As it happens I have benefited from my sudden and unexpected return to singledom in very few ways. Aside from trying to talk myself into hating a person I previously liked and losing my restaurant partner, I also find myself with a lot of time on my hands. A lot. Weekends have turned into an endless quest of finding ways of keeping myself busy so the mind doesn’t wander.
Cooking, I find, is the perfect antidote to mind-wandering. I spend my evenings trawling the blogosphere for culinary inspiration, while weekends are reserved for realisation phase. (Have you guessed my day job is IT?) On a standard Saturday I cook or bake at least three different things, excluding a cooked breakfast. As the novelty of the situation wears off I go back to my usual ways of healthy eating. Nonetheless I did get in a fair amount of comfort food: daal, fish pie, braised ham and roast dinners, which in turn had to be be offset by a hard climbing sessions. In a truly extravagant manner I have begun to bake my own sourdough bread and with impending Christmas I have made so many edible Christmas gifts my friends will probably think I have gone seriously mad. I can’t see them saying no to raspberry vod though… I have now just about managed to convince myself that this break up was for the best, enabling me to spend my time doing what I love the most.
And so I find myself baking unreasonable amounts of cake – unreasonable for someone who does not possess a sweet tooth. My excuse is that I don’t technically have to eat them, the boys will, nevertheless I always end up eating most of the cakes I bake. At the same time I feel a niggling guilt at the thought of Gemma, who is wheat intolerant and dessert for her usually means pouring yogurt over a sliced banana while the rest of us munch on cakes. Not fair, I thought to myself. So to make things right I came up with this lovely little creation, inspired by Nigella Lawson. I have baked with ground almonds, polenta and a mixture of both before with great results. I would even go as far as saying that the fluffy and subtly sweet almond sponges are far superior to traditional floury cakes. I urge you to have a go at making this cake, its sweetness combined with the sharp, zingy lemon glaze is the perfect alternative to plain old lemon drizzle. You might think the amount of lemon glaze is excessive, after all the cake does go quite sticky and soggy, but therein lies the pleasure. And what’s more, you positively can’t feel gloomy whilst eating this cheerfully yellow cake.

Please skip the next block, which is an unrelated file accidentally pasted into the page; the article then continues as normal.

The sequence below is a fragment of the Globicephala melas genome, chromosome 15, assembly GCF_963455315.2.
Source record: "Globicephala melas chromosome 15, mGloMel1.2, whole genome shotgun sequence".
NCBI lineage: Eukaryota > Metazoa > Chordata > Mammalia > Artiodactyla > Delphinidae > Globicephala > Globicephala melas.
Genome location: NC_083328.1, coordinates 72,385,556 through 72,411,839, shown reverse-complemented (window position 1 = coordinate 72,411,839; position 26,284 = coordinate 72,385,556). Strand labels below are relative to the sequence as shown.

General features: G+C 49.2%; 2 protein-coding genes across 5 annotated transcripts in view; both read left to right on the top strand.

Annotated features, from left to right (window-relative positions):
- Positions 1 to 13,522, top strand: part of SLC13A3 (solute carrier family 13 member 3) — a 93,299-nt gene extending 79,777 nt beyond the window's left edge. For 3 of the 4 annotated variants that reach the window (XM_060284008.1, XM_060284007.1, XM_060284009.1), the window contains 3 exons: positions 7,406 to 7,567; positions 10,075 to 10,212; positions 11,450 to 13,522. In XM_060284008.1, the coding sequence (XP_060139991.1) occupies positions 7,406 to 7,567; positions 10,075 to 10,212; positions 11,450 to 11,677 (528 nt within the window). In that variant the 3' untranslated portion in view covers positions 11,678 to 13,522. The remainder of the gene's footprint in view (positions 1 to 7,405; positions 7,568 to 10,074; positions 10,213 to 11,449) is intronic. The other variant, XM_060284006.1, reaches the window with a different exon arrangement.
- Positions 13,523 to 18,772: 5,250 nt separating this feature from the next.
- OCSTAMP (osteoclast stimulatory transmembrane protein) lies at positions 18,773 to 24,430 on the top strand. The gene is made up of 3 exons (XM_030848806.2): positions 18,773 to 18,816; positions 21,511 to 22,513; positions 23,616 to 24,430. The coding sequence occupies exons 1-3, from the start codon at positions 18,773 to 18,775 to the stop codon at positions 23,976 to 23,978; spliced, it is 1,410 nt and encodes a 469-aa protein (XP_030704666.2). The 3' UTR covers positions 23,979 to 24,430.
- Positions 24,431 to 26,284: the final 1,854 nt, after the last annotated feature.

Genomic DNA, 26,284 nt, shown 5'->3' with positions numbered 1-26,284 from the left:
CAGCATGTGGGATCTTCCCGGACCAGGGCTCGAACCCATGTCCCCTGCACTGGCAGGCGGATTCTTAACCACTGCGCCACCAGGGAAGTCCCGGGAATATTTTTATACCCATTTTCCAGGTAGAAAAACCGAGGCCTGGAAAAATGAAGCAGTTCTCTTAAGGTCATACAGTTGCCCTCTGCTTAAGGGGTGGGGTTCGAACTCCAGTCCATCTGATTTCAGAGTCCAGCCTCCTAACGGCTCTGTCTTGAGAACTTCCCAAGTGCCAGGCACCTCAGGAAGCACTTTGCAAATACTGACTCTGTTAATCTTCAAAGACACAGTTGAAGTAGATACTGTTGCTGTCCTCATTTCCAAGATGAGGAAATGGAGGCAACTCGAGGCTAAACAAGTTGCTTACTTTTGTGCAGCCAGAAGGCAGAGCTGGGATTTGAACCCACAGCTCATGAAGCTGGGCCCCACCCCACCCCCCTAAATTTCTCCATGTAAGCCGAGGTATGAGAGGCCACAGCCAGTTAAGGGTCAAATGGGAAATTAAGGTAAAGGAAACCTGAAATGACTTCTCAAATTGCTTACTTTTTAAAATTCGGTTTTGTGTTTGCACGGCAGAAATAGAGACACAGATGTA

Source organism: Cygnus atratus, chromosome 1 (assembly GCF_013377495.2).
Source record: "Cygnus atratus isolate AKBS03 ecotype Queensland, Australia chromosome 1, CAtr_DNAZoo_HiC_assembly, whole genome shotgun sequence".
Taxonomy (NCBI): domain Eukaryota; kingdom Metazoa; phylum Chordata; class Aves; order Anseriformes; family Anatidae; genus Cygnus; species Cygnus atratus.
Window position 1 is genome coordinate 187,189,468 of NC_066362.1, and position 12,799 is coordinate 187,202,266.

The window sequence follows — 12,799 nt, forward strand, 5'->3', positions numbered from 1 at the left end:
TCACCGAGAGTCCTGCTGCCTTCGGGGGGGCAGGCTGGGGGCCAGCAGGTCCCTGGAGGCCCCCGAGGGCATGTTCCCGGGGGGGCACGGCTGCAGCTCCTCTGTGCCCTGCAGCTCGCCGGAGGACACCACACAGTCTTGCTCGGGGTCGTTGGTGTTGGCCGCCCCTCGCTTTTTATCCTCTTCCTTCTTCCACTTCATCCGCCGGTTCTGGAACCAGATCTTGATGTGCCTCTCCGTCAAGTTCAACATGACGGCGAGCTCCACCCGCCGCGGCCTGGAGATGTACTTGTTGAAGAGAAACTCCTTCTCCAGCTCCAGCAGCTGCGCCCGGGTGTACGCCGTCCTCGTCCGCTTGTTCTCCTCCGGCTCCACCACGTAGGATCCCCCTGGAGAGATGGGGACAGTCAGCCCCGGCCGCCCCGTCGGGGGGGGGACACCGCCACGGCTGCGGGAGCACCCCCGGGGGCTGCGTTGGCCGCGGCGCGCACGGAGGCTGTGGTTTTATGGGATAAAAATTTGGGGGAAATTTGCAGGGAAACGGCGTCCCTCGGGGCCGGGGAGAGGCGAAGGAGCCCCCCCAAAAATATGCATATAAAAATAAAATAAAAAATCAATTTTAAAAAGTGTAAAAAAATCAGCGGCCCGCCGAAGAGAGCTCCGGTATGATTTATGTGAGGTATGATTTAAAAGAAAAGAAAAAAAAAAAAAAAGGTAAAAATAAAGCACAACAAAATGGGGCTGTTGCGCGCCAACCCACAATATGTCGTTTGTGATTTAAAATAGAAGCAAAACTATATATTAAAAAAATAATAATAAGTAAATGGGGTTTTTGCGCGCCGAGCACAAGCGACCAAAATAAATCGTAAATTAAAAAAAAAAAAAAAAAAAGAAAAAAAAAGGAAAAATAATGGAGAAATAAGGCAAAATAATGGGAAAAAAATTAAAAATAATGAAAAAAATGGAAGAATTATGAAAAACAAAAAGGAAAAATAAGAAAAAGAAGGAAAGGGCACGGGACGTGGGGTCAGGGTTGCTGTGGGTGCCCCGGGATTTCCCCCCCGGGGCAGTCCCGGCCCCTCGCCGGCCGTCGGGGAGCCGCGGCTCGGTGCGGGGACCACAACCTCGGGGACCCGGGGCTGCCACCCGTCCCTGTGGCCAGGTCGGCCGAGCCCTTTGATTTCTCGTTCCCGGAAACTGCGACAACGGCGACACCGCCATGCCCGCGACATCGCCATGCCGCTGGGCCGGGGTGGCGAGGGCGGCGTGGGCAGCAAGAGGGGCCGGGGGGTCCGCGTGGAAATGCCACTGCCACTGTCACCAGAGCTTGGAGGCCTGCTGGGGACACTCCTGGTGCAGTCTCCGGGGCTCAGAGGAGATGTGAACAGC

Almond and Polenta Lemon Drizzle Cake (makes 16 squares)
200g unsalted butter at room temperature (I have used Stork before and it’s fine)
200g caster sugar
200g ground almonds
100g coarse polenta
1.5 tsp baking powder (GF)
2 lemons, zest and juice
125g granulated sugar
I have used a square brownie tin, however you may just as well use a 23cm round spring tin. Grease or line the cake tin with baking paper, and preheat your oven to 180C. Cream the butter and sugar vigorously until pale and fluffy. In a separate bowl, mix together the polenta, almonds and baking powder. Break the eggs into the butter and sugar mixture and add the dry ingredients gradually, beating to eliminate lumps.
Zest the lemons first, then squeeze their juice into a small pan and add the granulated sugar. Add the zest to the cake mixture and give everything a good stir. Transfer the cake mixture into your cake tin and pop into the oven. Keep an eye on the cake while it bakes – baking time will need to be adjusted depending on how deep your cake is. I have used a 23cm round tin before and baked the cake for about 35-40 minutes. This time I used a largish brownie tin and only baked for about 15-20 minutes. It’s not an exact science.
When the cake is baked leave it to cool in its tin on a wire rack. Now begin to heat the lemon juice and sugar mixture, stirring all the while. When the sugar is dissolved you are good to go. Like I said, it will seem like a lot of glaze, but it does make the cake deliciously lemony. Pour the glaze all over and eat when the kettle’s boiled.